During the Twenties Foujita earned a lot more as a painter than his friends Picasso and Matisse but unlike them, he is now almost completely forgotten. His paintings are easily recognisable by the use of a self-mixed and pearlescent white paint (blanc de lait) and subtle contours in black ink. He bridged the gap between Eastern and Western art in his narrative works executed in a clear, pen-like flowing line.
In our collection we have two covers illustrated by Foujita: Sept Haï-kaïs and Moria-blues.
The Japanese Foujita was an obvious choice to illustrate the seven haiku poems set to music by Maurice Delage in 1924. Delage, who spoke fluent Japanese, translated the haikus himself in French and captured the mood of the poems with impressionistic and exotic-colored music.
Foujita’s illustration for the piano and voice version of the Sept Haï-Kaïs, teases our brain with an optical illusion of sumo wrestlers.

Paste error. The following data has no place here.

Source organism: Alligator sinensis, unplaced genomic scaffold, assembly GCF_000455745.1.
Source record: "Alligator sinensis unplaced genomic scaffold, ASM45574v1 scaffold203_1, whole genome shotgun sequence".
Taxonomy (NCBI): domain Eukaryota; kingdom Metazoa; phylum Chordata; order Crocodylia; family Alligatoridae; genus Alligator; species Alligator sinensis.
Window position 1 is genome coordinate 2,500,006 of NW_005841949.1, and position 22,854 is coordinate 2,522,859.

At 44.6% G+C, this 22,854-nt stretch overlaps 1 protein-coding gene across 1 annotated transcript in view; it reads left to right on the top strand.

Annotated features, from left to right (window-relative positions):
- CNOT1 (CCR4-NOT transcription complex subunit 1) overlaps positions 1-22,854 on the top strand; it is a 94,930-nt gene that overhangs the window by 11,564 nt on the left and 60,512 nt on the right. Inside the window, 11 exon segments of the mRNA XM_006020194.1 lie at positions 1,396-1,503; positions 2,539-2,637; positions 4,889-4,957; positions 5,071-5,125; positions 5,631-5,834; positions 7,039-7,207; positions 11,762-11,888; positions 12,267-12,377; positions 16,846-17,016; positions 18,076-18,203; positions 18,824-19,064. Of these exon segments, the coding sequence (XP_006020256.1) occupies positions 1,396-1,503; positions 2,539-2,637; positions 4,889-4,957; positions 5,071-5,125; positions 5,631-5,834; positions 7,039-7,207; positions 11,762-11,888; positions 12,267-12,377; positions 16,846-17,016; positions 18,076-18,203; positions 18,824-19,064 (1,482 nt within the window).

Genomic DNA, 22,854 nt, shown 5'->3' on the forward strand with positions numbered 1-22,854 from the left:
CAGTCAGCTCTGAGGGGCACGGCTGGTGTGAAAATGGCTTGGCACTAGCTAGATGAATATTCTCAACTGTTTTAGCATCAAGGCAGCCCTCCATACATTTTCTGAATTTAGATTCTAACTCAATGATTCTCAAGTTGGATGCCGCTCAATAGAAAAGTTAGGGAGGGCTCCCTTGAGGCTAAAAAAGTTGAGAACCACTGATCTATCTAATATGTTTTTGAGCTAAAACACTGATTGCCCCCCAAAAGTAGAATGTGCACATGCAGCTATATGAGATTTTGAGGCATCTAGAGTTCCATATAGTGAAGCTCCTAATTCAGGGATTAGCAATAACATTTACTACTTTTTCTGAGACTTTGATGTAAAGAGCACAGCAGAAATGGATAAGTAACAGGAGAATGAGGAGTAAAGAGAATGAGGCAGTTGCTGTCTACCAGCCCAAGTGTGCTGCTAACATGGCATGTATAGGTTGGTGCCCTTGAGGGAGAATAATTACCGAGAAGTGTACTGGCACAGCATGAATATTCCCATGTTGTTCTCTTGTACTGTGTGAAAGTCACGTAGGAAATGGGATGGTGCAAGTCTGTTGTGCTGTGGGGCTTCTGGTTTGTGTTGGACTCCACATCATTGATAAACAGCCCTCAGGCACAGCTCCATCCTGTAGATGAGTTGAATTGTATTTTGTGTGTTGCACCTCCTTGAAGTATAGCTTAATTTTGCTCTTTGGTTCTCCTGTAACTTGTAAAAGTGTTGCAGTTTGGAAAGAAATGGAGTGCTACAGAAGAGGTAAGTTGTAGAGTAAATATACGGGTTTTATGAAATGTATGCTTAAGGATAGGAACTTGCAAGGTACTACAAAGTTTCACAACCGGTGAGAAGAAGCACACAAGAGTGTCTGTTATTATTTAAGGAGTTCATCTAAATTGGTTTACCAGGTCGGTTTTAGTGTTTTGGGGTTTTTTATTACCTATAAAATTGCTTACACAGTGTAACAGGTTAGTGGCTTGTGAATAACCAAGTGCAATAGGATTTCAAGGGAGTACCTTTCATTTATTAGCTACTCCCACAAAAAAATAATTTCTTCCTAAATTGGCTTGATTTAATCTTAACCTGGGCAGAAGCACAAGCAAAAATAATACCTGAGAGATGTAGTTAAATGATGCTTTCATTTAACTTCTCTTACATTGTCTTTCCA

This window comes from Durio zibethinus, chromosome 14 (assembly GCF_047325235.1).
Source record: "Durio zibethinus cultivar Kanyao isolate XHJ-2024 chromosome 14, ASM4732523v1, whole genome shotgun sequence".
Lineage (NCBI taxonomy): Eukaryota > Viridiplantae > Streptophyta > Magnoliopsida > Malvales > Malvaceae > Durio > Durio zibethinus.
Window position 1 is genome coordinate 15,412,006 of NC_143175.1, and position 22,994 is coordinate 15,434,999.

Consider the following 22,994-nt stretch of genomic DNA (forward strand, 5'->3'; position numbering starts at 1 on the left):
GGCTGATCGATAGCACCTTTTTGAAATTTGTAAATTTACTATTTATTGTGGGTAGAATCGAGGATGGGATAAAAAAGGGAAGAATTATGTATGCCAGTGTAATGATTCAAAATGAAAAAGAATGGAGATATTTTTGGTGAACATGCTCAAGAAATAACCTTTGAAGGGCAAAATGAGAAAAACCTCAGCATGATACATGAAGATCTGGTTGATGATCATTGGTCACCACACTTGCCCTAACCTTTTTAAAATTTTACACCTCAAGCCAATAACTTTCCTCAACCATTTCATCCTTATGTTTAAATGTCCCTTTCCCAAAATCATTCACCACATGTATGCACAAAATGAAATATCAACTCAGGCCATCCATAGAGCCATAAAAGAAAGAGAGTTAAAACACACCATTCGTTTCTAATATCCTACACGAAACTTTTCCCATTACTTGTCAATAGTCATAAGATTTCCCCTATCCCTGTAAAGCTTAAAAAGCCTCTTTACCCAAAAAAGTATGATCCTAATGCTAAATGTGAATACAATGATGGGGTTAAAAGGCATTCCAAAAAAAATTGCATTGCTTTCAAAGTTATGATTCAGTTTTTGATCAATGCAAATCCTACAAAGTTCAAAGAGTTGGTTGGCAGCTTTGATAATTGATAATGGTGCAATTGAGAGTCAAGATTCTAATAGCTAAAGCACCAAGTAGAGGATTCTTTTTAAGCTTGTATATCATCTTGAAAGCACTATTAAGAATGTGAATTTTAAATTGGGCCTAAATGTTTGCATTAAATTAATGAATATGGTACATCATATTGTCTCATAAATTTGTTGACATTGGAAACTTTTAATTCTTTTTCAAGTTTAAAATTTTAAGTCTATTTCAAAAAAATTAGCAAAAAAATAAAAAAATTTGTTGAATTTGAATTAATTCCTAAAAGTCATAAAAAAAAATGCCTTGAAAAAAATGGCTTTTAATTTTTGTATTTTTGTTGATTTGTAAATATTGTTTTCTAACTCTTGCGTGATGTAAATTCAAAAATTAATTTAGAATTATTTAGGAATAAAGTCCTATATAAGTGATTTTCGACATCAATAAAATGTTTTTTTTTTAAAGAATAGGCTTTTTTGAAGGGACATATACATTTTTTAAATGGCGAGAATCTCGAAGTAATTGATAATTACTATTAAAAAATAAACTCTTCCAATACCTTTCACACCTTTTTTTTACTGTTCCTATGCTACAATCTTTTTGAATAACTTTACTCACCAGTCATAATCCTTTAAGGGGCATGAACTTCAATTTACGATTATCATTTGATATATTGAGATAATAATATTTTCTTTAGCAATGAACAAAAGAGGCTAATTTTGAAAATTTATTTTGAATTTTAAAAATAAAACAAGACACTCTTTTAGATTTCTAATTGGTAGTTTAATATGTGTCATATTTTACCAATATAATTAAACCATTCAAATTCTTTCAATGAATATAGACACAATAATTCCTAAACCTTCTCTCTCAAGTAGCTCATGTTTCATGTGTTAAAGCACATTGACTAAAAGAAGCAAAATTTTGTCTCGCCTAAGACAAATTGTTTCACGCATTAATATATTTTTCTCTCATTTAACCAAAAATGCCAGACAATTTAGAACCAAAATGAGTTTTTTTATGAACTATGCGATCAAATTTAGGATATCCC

Moria Blues is from the ballet Le Tournoi Singulier (1924). Apart from the drawing of Cupid, Foujita also realised the stage sets and costumes. The Ballets Suédois, an avant-garde company for which also Nerman had created designs, performed Le Tournoi Singulier in Paris. Roland-Manuel composed the music. The story is kind of absurd: while reading a Parisian newspaper, the mythological Eros (Cupid) daydreams of lady-golfers in boxer shorts. La Folie (Folly) hits Eros in the eye with a golf ball and blinds him. But Venus comes to the rescue and punishes La Folie. The mixture of sport and mythology was used to juxtapose classical and modern styles. La Folie was musically composed with a fashionable jazzy blues rhythm and performed with a jazzy dance
while Eros was represented as a Greek athlete.
The critics prefered the music that was, according to them, a pleasant composition influenced by Debussy, to the decorations and costumes
that suffered from dada-ized japonism.